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Five-year incidence of visual impairment and blindness in older Icelanders: the Reykjavik Eye Study.
Acta Ophthalmol. 2010 May; 88(3):358-66.AO

Abstract

PURPOSE

This study examined age, sex and cause-specific 5-year incidence of visual impairment and blindness in a middle-aged and elderly Icelandic population.

METHODS

The study cohort consisted of a population-based, random sample of citizens aged > or = 50 years. Of 1379 eligible subjects, 1045 underwent a baseline examination in 1996; 846 of the 958 survivors (88.2%) underwent a 5-year follow-up examination in 2001. All participants underwent an extensive ophthalmological examination including best corrected visual acuity (BCVA) using a Snellen chart. We used World Health Organization (WHO) criteria, which define visual impairment as BCVA in the better eye of < 6/18 and > or = 3/60 and blindness as BCVA in the better eye of < 3/60. We also used US criteria, which consider BCVA of < 6/12 and > 6/60 in the better eye to represent visual impairment and BCVA of < or = 6/60 in the better eye to represent blindness. The causes of incident visual loss in either eye were determined. Deterioration or improvement in vision were defined as a loss or gain of > or = 2 Snellen lines.

RESULTS

According to WHO criteria, 5-year incidence of bilateral visual impairment and blindness were 1.07% (95% confidence interval [CI] 0.37-1.76) and 0.35% (95% CI 0.00-0.76), respectively. Using US criteria, equivalent incidence of bilateral visual impairment and blindness were 3.49% (95% CI 2.24-4.74) and 0.95% (95% CI 0.29-1.60), respectively. Age-related macular degeneration and cataract were the major causes of incident visual impairment and blindness.

CONCLUSIONS

Incidences of visual impairment and blindness increased significantly with age. Age-related macular degeneration, present in 75% of affected persons, was the most common cause of 5-year incident legal blindness in this middle-aged and elderly Icelandic population.

Authors+Show Affiliations

Department of Ophthalmology, University of Iceland, Iceland.No affiliation info availableNo affiliation info available

Pub Type(s)

Journal Article

Language

eng

PubMed ID

19222399

Citation

Gunnlaugsdottir, Elin, et al. "Five-year Incidence of Visual Impairment and Blindness in Older Icelanders: the Reykjavik Eye Study." Acta Ophthalmologica, vol. 88, no. 3, 2010, pp. 358-66.
Gunnlaugsdottir E, Arnarsson A, Jonasson F. Five-year incidence of visual impairment and blindness in older Icelanders: the Reykjavik Eye Study. Acta Ophthalmol. 2010;88(3):358-66.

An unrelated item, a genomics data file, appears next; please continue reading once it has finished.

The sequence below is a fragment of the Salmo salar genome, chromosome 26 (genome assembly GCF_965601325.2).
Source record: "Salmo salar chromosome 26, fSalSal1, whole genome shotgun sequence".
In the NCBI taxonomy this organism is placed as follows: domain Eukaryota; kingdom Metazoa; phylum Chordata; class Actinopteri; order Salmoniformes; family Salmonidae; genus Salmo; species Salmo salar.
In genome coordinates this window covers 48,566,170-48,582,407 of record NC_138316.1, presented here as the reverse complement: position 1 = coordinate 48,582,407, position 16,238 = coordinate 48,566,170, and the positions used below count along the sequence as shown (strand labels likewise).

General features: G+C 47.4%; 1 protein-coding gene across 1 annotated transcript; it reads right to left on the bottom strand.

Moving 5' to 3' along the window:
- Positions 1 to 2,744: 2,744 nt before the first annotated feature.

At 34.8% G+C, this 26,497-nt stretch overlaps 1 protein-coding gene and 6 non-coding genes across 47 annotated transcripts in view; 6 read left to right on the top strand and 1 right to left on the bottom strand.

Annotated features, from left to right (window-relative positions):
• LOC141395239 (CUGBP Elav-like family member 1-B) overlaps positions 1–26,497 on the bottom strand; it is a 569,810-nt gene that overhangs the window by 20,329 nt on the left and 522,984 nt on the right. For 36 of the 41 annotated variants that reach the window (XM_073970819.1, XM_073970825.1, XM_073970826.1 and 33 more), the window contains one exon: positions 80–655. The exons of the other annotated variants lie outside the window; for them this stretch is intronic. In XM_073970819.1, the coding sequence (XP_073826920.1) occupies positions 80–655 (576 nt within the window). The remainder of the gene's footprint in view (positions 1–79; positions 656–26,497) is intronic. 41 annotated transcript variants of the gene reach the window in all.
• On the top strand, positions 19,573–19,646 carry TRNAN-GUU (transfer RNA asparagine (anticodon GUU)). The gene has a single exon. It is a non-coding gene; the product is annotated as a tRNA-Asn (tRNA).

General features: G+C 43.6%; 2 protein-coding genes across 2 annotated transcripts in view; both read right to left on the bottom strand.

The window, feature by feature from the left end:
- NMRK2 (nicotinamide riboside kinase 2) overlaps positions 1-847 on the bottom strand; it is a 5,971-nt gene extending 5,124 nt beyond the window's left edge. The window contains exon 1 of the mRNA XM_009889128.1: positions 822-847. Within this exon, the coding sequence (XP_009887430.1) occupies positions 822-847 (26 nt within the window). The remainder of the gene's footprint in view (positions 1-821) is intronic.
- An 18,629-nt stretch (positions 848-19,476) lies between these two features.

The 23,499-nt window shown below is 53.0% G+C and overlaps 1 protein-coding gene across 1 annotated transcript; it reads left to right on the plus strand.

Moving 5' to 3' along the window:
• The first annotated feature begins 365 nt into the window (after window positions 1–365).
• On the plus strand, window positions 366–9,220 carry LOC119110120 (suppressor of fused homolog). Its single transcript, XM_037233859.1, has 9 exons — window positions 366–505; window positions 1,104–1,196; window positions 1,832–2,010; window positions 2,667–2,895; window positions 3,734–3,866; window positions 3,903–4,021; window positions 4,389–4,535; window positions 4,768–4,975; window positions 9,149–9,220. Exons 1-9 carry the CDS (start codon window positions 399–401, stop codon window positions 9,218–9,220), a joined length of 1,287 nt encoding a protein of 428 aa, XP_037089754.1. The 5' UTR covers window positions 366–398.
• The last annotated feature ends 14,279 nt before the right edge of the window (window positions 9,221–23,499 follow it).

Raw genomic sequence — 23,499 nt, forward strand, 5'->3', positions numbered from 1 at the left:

Gunnlaugsdottir, E., Arnarsson, A., & Jonasson, F. (2010). Five-year incidence of visual impairment and blindness in older Icelanders: the Reykjavik Eye Study. Acta Ophthalmologica, 88(3), 358-66. https://doi.org/10.1111/j.1755-3768.2008.01445.x
Gunnlaugsdottir E, Arnarsson A, Jonasson F. Five-year Incidence of Visual Impairment and Blindness in Older Icelanders: the Reykjavik Eye Study. Acta Ophthalmol. 2010;88(3):358-66. PubMed PMID: 19222399.
* Article titles in AMA citation format should be in sentence-case
TY - JOUR T1 - Five-year incidence of visual impairment and blindness in older Icelanders: the Reykjavik Eye Study. AU - Gunnlaugsdottir,Elin, AU - Arnarsson,Arsaell, AU - Jonasson,Fridbert, Y1 - 2009/02/11/ PY - 2009/2/19/entrez PY - 2009/2/19/pubmed PY - 2010/8/7/medline SP - 358 EP - 66 JF - Acta ophthalmologica JO - Acta Ophthalmol VL - 88 IS - 3 N2 - PURPOSE: This study examined age, sex and cause-specific 5-year incidence of visual impairment and blindness in a middle-aged and elderly Icelandic population. METHODS: The study cohort consisted of a population-based, random sample of citizens aged > or = 50 years. Of 1379 eligible subjects, 1045 underwent a baseline examination in 1996; 846 of the 958 survivors (88.2%) underwent a 5-year follow-up examination in 2001. All participants underwent an extensive ophthalmological examination including best corrected visual acuity (BCVA) using a Snellen chart. We used World Health Organization (WHO) criteria, which define visual impairment as BCVA in the better eye of < 6/18 and > or = 3/60 and blindness as BCVA in the better eye of < 3/60. We also used US criteria, which consider BCVA of < 6/12 and > 6/60 in the better eye to represent visual impairment and BCVA of < or = 6/60 in the better eye to represent blindness. The causes of incident visual loss in either eye were determined. Deterioration or improvement in vision were defined as a loss or gain of > or = 2 Snellen lines. RESULTS: According to WHO criteria, 5-year incidence of bilateral visual impairment and blindness were 1.07% (95% confidence interval [CI] 0.37-1.76) and 0.35% (95% CI 0.00-0.76), respectively. Using US criteria, equivalent incidence of bilateral visual impairment and blindness were 3.49% (95% CI 2.24-4.74) and 0.95% (95% CI 0.29-1.60), respectively. Age-related macular degeneration and cataract were the major causes of incident visual impairment and blindness. CONCLUSIONS: Incidences of visual impairment and blindness increased significantly with age. Age-related macular degeneration, present in 75% of affected persons, was the most common cause of 5-year incident legal blindness in this middle-aged and elderly Icelandic population. SN - 1755-3768 UR - https://www.unboundmedicine.com/medline/citation/19222399/Five_year_incidence_of_visual_impairment_and_blindness_in_older_Icelanders:_the_Reykjavik_Eye_Study_ L2 - https://doi.org/10.1111/j.1755-3768.2008.01445.x DB - PRIME DP - Unbound Medicine ER -